Since the first Continental Congress, the United States has provided pensions to career military members. During the past 50 years, Congress has repeatedly sought to reduce the cost of military retirement benefits. The calculation went from a percentage of the highest grade held at retirement to a “high 3” calculation similar to that used for federal civil service workers. Service members were offered early retirements and baited with cash pay outs that permanently reduced their future retirement benefits. Each of these was a quick fix that did reduce the overall liability of the federal government to members, but in the end only proved to hurt the service members.
A major change in the actual total pension benefits payable was passed in 2016 and became effective in 2018. Named the “Blended Retirement” plan, it was the biggest restructuring of military retired pay in decades. Beginning in 2017, current members who had fewer than 12 total years of service when the new plan became effective were able to switch over to the new system or remain in the system that covered them since they joined. It became mandatory for members entering service on or after January 1, 2018.
Under the “Blended Retirement” system, there are four components to military retired pay: a Defined Benefit, a Defined Contribution, Continuation Pay, and Elective Lump Sum of the Defined Benefit.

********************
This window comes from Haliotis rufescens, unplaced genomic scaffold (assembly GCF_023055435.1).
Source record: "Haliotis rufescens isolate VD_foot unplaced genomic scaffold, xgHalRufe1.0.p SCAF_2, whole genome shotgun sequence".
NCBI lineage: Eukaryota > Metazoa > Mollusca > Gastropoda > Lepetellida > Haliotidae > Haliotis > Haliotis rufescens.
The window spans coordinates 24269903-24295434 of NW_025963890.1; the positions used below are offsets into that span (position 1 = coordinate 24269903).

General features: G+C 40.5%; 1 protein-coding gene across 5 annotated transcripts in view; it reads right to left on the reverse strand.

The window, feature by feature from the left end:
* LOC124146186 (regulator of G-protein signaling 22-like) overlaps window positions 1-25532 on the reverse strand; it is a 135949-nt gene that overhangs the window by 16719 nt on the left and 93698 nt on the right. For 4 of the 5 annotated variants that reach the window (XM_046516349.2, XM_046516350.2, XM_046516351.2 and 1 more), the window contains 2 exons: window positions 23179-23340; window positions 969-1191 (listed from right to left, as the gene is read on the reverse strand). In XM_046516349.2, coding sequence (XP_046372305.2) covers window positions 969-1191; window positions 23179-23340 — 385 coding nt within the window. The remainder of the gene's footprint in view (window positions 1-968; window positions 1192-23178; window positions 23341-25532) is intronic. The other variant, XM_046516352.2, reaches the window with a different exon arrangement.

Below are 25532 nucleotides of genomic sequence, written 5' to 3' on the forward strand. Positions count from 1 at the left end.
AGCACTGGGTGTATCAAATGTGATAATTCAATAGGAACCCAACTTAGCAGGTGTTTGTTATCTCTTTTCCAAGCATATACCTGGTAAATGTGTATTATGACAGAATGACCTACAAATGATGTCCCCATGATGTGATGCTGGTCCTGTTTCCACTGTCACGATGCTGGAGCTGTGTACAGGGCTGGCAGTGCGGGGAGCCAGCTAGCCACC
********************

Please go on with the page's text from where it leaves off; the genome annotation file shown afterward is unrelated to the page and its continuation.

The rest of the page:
This is similar to the current pension that is paid to a retired member. However, the retired pay multiplier was reduced from 2.5% to 2% times number of years of service. A member retiring at 20 years receives 40% of the high 3 base pay where retiring at 30 years yields 60% of the high 3 base pay, etc.
Retired pay could be paid in different forms: by constant pension payments, or by lump sum (with a choice of 25% or 50% of the value of the total retired pay, detailed below) followed by smaller pension until full social security retirement. The lump sum option can be paid out over four years to lessen the tax impacts.
The Thrift Savings Plan (TSP) is no longer a voluntary option. The military contributes a sum equal to 1% of base pay to each member’s TSP account no matter whether the member contributes. The government will match contributions made by the member on top of the guaranteed 1% up to a maximum of 5%. The government will contribute 1% of the member’s base pay automatically. The matching is as follows: 1% is matched 1%; 2% is matched 2%; 3% is matched 3%; 4% is matched 3.5%; 5% is matched 4%. The benefits become fully vested once a member has served at least 2 years. This was considered the “shining star” of the new system as it guarantees that every service member gets some retirement no matter how long they serve. Any money contributed by the member is fully vested upon contribution. There is a two-year service commitment to vest in any contributions made by the government.